Augmented reality products stoke privacy concerns


Google has been masterful when it comes to the pre-marketing involving Google Glass, the augmented reality product that has taken the world by storm. The notion of a computer built into your glasses has intrigued many, and the potential applications are limitless.

At this point, the hype has perhaps gotten ahead of the reality, but it's certainly not too early to start thinking about the privacy implications. Government officials in charge of privacy for the EU and other countries have written Google a letter, raising the "privacy implications of a device that can be worn by an individual and used to film and record audio of other people."

The commissioners wrote that "fears of ubiquitous surveillance of individuals by other individuals, whether through such recordings or through other applications currently being developed, have been raised.  Questions about Google's collection of such data and what it means in terms of Google's revamped privacy policy have also started to appear."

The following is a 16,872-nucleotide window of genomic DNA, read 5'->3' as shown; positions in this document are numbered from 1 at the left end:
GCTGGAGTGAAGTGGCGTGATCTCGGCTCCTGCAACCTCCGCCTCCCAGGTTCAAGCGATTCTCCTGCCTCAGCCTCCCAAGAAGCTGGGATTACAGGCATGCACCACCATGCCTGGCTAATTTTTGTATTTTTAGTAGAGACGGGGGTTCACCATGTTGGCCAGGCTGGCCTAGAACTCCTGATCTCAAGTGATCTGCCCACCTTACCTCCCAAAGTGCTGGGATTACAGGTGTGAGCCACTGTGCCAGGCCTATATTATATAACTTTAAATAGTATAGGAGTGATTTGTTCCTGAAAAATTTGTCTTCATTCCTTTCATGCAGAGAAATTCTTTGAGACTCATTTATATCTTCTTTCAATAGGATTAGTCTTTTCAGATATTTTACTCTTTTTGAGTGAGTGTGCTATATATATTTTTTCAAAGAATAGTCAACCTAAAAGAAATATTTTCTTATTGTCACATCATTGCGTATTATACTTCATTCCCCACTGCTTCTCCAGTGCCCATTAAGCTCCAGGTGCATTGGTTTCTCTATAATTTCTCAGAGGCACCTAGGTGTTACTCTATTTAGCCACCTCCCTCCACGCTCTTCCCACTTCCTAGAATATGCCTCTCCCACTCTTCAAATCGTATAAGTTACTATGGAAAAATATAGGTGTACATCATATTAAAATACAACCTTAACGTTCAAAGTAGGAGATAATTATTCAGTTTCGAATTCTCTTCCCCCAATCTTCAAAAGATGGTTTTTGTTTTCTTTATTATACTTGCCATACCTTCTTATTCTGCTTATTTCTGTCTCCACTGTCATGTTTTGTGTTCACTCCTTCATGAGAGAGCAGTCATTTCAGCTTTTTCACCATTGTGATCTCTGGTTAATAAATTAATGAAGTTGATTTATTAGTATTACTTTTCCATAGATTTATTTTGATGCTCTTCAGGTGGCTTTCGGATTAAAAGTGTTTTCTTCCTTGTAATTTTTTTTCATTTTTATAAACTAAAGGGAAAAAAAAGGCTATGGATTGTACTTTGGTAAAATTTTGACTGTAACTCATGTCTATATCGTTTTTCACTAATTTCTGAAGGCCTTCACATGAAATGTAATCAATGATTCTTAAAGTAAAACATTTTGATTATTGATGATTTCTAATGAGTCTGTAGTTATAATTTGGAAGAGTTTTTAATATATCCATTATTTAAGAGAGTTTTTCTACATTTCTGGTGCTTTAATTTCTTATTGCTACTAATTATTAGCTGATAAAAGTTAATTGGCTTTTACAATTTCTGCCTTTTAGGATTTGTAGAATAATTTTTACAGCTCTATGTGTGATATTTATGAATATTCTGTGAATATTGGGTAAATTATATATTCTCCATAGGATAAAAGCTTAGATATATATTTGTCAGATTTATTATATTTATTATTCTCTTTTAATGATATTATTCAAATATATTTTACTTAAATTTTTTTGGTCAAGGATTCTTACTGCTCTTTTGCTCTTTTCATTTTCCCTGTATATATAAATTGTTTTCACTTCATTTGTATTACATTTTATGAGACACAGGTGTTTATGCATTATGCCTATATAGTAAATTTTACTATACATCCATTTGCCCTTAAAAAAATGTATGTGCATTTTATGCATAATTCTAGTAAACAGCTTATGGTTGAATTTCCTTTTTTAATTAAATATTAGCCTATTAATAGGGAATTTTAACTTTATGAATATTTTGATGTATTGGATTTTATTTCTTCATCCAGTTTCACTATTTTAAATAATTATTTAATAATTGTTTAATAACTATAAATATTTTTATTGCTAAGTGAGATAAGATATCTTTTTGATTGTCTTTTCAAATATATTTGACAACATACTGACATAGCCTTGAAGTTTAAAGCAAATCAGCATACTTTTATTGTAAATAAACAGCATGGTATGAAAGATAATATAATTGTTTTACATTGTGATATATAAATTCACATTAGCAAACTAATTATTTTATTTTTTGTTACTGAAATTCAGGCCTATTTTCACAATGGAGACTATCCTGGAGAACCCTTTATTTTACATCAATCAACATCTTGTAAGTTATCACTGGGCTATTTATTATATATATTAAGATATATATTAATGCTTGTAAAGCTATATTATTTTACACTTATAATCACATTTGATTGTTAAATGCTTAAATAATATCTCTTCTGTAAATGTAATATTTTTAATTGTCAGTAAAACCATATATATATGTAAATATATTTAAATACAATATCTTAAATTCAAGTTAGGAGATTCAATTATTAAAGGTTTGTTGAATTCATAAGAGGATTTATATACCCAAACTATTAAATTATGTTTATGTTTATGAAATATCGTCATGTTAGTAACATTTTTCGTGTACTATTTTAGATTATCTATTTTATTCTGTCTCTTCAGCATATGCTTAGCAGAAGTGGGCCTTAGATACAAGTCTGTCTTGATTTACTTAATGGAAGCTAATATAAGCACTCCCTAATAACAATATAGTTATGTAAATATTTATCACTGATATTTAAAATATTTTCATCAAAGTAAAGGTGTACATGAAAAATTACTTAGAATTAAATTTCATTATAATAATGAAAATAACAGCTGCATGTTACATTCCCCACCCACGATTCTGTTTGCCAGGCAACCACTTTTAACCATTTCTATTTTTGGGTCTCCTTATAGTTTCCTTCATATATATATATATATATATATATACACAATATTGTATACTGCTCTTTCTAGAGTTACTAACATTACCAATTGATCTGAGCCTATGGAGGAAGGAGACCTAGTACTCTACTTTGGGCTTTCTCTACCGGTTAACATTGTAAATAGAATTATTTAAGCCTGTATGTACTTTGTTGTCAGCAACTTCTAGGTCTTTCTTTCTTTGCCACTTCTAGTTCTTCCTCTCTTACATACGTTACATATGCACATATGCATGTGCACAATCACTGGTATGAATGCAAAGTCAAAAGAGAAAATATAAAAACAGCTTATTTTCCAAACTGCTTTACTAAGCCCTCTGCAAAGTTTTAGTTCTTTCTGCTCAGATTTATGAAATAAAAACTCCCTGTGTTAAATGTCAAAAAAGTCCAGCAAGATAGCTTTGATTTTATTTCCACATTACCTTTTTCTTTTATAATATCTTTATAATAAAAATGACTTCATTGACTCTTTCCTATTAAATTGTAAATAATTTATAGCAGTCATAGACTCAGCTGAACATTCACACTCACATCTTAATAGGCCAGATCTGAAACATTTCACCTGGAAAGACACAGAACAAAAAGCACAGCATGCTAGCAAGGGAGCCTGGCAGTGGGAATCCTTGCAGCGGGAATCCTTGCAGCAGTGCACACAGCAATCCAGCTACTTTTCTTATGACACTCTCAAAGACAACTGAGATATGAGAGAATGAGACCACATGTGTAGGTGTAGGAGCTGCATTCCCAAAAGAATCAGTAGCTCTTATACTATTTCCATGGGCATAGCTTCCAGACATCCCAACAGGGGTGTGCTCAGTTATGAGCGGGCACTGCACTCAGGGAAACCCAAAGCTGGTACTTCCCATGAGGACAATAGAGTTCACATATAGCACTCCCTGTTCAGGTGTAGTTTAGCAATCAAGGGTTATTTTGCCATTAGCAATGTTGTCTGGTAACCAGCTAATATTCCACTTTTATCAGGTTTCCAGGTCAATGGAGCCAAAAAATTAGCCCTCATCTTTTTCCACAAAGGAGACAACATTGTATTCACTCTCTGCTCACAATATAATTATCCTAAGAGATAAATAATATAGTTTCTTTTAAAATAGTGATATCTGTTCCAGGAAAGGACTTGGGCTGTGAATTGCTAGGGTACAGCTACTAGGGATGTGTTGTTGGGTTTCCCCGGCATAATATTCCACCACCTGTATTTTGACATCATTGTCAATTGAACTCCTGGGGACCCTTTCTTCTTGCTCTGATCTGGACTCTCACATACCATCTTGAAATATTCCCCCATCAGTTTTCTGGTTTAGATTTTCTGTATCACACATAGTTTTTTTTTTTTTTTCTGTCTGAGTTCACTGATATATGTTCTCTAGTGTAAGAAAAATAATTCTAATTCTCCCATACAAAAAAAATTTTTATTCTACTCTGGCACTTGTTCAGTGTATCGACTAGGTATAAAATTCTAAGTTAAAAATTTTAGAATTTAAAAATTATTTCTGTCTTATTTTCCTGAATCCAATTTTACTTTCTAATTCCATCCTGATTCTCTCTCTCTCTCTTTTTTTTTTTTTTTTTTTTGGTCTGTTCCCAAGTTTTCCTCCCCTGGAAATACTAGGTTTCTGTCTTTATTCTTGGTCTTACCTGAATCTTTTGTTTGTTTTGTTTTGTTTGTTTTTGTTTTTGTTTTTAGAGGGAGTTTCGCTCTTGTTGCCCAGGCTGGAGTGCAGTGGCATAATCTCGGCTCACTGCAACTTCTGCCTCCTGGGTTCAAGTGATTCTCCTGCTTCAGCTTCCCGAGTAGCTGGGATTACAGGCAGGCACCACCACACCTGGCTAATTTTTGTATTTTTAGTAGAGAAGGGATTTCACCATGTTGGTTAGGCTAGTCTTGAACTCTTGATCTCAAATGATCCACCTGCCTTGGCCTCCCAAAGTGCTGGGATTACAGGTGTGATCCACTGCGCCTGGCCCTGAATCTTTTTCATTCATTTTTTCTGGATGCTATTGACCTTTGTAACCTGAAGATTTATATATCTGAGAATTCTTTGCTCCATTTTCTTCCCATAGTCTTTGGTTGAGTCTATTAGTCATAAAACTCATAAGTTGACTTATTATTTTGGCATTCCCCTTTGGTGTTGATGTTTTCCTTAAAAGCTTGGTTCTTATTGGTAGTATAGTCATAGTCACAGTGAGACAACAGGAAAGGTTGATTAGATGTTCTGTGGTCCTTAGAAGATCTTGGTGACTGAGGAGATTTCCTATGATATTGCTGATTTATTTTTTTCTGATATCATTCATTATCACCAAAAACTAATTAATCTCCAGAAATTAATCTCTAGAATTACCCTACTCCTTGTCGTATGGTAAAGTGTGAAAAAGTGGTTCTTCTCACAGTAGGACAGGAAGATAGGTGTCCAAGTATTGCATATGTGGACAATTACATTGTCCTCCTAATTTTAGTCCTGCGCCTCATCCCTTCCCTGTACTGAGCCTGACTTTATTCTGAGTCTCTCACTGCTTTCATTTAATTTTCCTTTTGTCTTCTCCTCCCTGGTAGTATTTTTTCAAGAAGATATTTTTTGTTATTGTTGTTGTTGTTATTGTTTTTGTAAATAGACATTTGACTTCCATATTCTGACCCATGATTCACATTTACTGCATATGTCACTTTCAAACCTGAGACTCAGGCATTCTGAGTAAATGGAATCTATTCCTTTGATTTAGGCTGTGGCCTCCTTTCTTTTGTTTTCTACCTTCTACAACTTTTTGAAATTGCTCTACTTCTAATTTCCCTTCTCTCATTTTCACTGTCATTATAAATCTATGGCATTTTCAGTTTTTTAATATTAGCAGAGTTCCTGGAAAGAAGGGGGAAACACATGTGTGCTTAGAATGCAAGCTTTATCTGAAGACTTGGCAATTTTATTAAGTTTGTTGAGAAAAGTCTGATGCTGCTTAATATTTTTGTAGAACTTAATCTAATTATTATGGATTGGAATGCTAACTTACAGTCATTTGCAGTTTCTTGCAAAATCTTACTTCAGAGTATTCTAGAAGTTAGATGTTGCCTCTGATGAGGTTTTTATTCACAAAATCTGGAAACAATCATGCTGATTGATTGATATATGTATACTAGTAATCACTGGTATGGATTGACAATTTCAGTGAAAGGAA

It gives Google credit for some interesting first steps in this area. "Our understanding is that during the beta testing of the product, Google has put in place extensive guidelines for software developers to follow in building applications for Glass2.  These limits appear to be largely related to advertising within Glass.  If this is indeed the case, we think this is a positive first step in identifying privacy issues, but it is only a first step and the only one we are aware of."

Some U.S. Congressman have voiced similar privacy concerns. Vendors will increasingly be forced to pay attention to this issue well before the product goes on sale. 

For more:
- here's the letter